“Fast forward about eight years to 1995 when I was blessed to be carrying the future left and right guards for The Ohio State University as my husband and I would so lovingly joke. It was totally out of the blue; twins do not run in either of our families. Twin boys were on the way, and my husband couldn’t be more proud as a dad. The big items were purchased, the nursery was ready, we hadn’t quite gotten to the point that we had showers scheduled, yet out of the blue at work one day I started feeling rather ill and subsequently lost a lot of fluid. I was 24 weeks’ into my pregnancy, we had known for only about 2 weeks we were expecting twins, and the dream all came crashing down in just one day. I met my doctor at Christ Hospital (I cherish this hospital name yet today), then was transferred by ambulance to the nearest research hospital for an emergency C-section . . . it was too late to stop labor. I found much comfort in the Biblical number of 7 on that July 7, 1995, day.

“The only recourse for a mother at that point is to beg and plead with God to save her children. I think I bargained in every way I could think of with him while I was still conscious on the operating room table. I offered to dedicate them both to His service if God would allow them to live (I’m guessing the readings at church that week must have been based on 1 Samuel and were fresh in my mind, I don’t know). In the end, He would not grant that (or so it seemed at the time).

“My one pound boys who could fit in the palm of our hands, named Joshua and Zachary, lived for one day. My husband has better recall than I do of all that happened in those 24 hours. I tried to get down to the NICU once and ended up throwing up all over; I never made it back to see them. Today I think it’s because God was protecting me from the memories I’d still have today of how fragile they must have looked hooked up to all the equipment. My perfectly formed little blessings each had 10 perfect little fingers, 10 perfect little toes, handsome little faces, quite a bit of hair, and were simply created perfect in every way. I wanted these little babies more than anything in the world, and for whatever reason, God said “no.” To say I was a little angry with Him would be an understatement! Our faithful pastor baptized the boys in my husband’s presence in their little incubators; I was not able to witness it, but I cling to the assurance of this gift nonetheless.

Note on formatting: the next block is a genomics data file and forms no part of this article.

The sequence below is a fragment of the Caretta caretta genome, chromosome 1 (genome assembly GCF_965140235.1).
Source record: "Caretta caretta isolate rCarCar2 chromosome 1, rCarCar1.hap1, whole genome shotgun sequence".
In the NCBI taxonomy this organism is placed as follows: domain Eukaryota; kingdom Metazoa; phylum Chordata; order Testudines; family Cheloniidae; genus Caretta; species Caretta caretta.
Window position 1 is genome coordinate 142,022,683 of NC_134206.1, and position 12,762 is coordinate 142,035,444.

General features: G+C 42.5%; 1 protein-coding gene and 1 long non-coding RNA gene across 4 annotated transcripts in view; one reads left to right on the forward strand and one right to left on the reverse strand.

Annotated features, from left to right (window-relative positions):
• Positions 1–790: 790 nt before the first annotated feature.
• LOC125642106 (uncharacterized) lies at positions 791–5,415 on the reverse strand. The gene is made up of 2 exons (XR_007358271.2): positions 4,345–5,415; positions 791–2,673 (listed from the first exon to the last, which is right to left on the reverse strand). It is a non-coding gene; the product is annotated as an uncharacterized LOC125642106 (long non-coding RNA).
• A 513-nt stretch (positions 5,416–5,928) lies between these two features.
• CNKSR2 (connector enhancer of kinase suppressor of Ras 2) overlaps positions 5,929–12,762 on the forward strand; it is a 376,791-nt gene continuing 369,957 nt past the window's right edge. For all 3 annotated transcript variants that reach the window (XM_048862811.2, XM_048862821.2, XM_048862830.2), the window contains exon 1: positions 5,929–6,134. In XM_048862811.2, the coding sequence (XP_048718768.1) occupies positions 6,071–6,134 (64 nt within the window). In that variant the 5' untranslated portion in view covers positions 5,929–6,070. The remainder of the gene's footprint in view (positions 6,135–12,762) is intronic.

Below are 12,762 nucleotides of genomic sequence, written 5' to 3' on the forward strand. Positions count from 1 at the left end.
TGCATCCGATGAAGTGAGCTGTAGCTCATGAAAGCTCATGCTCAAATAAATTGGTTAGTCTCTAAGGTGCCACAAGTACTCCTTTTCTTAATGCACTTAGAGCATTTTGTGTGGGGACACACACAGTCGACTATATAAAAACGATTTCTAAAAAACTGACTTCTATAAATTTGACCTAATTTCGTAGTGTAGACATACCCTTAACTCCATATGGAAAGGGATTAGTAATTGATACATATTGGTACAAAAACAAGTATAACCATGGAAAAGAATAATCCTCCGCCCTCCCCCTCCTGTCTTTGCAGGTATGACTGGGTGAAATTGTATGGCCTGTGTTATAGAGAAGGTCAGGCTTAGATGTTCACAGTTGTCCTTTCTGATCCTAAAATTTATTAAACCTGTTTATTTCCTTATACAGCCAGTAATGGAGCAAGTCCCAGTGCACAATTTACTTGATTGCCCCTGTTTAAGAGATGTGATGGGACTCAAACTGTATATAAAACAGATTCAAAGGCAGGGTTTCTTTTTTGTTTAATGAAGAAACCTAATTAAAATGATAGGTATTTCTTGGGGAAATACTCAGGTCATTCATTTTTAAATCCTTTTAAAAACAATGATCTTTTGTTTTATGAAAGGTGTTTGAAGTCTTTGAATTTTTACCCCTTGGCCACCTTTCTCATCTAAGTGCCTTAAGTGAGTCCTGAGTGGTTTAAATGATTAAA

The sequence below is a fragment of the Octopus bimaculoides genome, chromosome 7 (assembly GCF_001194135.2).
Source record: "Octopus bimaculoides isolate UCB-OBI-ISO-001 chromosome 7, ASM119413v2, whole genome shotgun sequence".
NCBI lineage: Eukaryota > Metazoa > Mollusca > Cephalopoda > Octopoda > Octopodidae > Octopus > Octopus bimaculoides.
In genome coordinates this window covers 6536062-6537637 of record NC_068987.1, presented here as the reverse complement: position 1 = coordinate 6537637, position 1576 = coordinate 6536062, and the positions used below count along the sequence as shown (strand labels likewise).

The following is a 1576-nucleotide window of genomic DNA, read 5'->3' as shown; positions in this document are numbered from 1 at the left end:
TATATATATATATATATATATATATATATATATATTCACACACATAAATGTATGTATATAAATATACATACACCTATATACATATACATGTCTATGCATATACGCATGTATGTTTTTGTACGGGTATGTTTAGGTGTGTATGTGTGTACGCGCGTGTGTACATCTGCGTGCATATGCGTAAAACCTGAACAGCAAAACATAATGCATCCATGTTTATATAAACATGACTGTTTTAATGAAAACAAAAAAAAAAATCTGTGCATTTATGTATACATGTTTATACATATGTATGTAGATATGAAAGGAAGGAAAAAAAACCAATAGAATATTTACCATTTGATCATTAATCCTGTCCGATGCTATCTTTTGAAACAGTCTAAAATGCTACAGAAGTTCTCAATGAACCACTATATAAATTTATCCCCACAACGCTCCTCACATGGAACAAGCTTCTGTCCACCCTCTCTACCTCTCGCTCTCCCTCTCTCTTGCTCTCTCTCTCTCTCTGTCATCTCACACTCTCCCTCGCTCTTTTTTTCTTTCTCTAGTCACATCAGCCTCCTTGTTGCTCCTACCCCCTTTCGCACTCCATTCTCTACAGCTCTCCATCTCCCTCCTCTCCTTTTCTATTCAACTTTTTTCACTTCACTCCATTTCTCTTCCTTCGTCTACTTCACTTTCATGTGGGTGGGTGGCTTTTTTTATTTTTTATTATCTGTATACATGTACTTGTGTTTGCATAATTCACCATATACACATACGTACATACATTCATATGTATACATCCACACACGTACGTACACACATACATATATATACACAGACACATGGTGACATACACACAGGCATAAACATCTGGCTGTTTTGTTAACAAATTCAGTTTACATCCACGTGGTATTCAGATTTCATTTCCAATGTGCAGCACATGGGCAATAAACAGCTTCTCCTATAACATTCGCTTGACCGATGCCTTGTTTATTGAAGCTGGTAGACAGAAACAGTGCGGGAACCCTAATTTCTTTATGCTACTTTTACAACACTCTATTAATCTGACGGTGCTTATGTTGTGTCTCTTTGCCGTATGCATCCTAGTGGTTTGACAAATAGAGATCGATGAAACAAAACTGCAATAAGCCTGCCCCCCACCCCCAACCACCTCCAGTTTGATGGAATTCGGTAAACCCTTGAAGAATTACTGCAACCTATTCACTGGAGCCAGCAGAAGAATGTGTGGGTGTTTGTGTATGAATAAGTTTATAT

“When it was time to take them off life-support, they were lovingly swaddled and brought to us so we could say good-bye. I had to that point never seen anything in my life as precious as those little bundles. We had about an hour or so to check out their little fingers and toes before we knew it was time to say good-bye. There is a discoloration that takes place when the oxygen levels decrease as babies die, and that point had come. Their tiny little noses started bleeding, and I’ll never forget wiping them with the greatest amount of love a mother can muster. My favorite scene in the Mel Gibson “The Passion of the Christ” movie is when Mary is wiping up her son’s precious blood from the ground with a stark white piece of cloth. His blood was simply not fit to be left there. From the perspective of a mother, this just cannot be described, only experienced.

“In the weeks following, after my father-in-law took down the nursery before I came home, after the tombstone and burial plot were picked out, after the graveside service, after the negotiating of final hospital bills, my pastor kept me focused on a very loving Father who allowed His own Son die to for my sake. This Father had the power to stop the abuse His own son would endure, but He loved us so much that He chose not to stop it. Oh, that pastors in all church bodies, especially the ELCA as this pastor was, would recognize the gift of Life. He had lost his own child to cancer and knew all too well what we were experiencing. Losing a child certainly gives you perspective on how much our society has come to devalue life. Right around the time of my loss, the newspapers were awash in the story of Susan Smith drowning her children. The unfairness of it all . . . one kills her sons while I want nothing more than for mine to live.

“But wait, what about those years I didn’t really seem to care so much about the lives I had so easily told my friends not to concern themselves with? I had some tough lessons to learn in those months and years following my loss, but despite the harshness of those lessons, God was there at every turn with the assurance that only comes through His Word, and for every deceitful whisper I’d hear from Satan, God’s Word came through all the more loudly.

“THIS is why I’m an ardent defender of the unborn. For another person to have to go through what I did to learn this lesson, well, I just wouldn’t wish it on anyone. For generations of women, men and children who haven’t been taught how precious the gift of Life is, I dedicate my remaining years to try to help others come to understand it.

“In the end, God did allow my sons to live. They live eternally with a loving Jesus because of God’s gift of grace through the waters of Holy Baptism. My insistence on helping others view Life with the same regard that I have come to have is my way of dedicating their lives to something important, I suppose. They did not live nor die in vain if I am able to help one mother save the life of her own baby (and also save her from a lifetime of pain). This is why I’m not afraid to call abortion a sin. This is why I am pro-baby, pro-mother and pro-father (and ultimately, pro-God).”

Deaconess Kim Schave, M.A., C.P.A.

Categories: Sanctity of Life

Trinity 21: God’s Word is Our Armor in the Fight Against Sin, Death and Hell